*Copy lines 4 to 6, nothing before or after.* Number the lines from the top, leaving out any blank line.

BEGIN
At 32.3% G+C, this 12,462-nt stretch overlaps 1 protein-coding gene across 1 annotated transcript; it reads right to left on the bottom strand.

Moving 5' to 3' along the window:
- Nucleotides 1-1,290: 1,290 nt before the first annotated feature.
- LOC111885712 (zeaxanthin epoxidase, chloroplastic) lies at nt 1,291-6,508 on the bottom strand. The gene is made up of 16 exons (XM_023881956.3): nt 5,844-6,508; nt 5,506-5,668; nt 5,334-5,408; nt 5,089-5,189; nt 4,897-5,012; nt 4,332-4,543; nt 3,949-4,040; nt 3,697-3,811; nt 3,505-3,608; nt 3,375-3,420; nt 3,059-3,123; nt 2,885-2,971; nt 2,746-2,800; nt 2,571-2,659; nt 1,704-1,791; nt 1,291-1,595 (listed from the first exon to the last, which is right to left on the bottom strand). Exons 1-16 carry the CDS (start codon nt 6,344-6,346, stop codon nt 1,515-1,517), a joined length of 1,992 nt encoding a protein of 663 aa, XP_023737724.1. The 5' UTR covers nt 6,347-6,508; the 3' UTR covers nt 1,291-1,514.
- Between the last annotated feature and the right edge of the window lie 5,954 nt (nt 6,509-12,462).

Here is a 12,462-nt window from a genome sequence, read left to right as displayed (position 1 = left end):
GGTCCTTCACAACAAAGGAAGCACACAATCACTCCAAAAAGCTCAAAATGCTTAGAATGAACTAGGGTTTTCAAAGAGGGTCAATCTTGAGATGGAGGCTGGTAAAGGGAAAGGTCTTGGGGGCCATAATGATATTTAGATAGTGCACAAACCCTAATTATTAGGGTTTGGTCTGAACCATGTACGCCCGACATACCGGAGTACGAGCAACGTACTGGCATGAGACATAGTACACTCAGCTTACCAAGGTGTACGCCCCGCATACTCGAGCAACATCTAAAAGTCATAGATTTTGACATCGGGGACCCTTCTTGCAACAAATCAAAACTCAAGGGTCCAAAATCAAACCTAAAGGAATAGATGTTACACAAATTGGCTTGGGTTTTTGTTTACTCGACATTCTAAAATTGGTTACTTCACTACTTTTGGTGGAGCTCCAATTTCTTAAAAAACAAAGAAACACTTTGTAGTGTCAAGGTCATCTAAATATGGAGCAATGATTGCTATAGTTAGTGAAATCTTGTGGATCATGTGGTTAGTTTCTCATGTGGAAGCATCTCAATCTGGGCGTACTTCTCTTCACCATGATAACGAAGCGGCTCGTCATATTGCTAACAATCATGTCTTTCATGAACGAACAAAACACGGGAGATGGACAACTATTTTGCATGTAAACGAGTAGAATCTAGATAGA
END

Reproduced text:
- LOC111885712 (zeaxanthin epoxidase, chloroplastic) lies at nt 1,291-6,508 on the bottom strand. The gene is made up of 16 exons (XM_023881956.3): nt 5,844-6,508; nt 5,506-5,668; nt 5,334-5,408; nt 5,089-5,189; nt 4,897-5,012; nt 4,332-4,543; nt 3,949-4,040; nt 3,697-3,811; nt 3,505-3,608; nt 3,375-3,420; nt 3,059-3,123; nt 2,885-2,971; nt 2,746-2,800; nt 2,571-2,659; nt 1,704-1,791; nt 1,291-1,595 (listed from the first exon to the last, which is right to left on the bottom strand). Exons 1-16 carry the CDS (start codon nt 6,344-6,346, stop codon nt 1,515-1,517), a joined length of 1,992 nt encoding a protein of 663 aa, XP_023737724.1. The 5' UTR covers nt 6,347-6,508; the 3' UTR covers nt 1,291-1,514.
- Between the last annotated feature and the right edge of the window lie 5,954 nt (nt 6,509-12,462).

Here is a 12,462-nt window from a genome sequence, read left to right as displayed (position 1 = left end):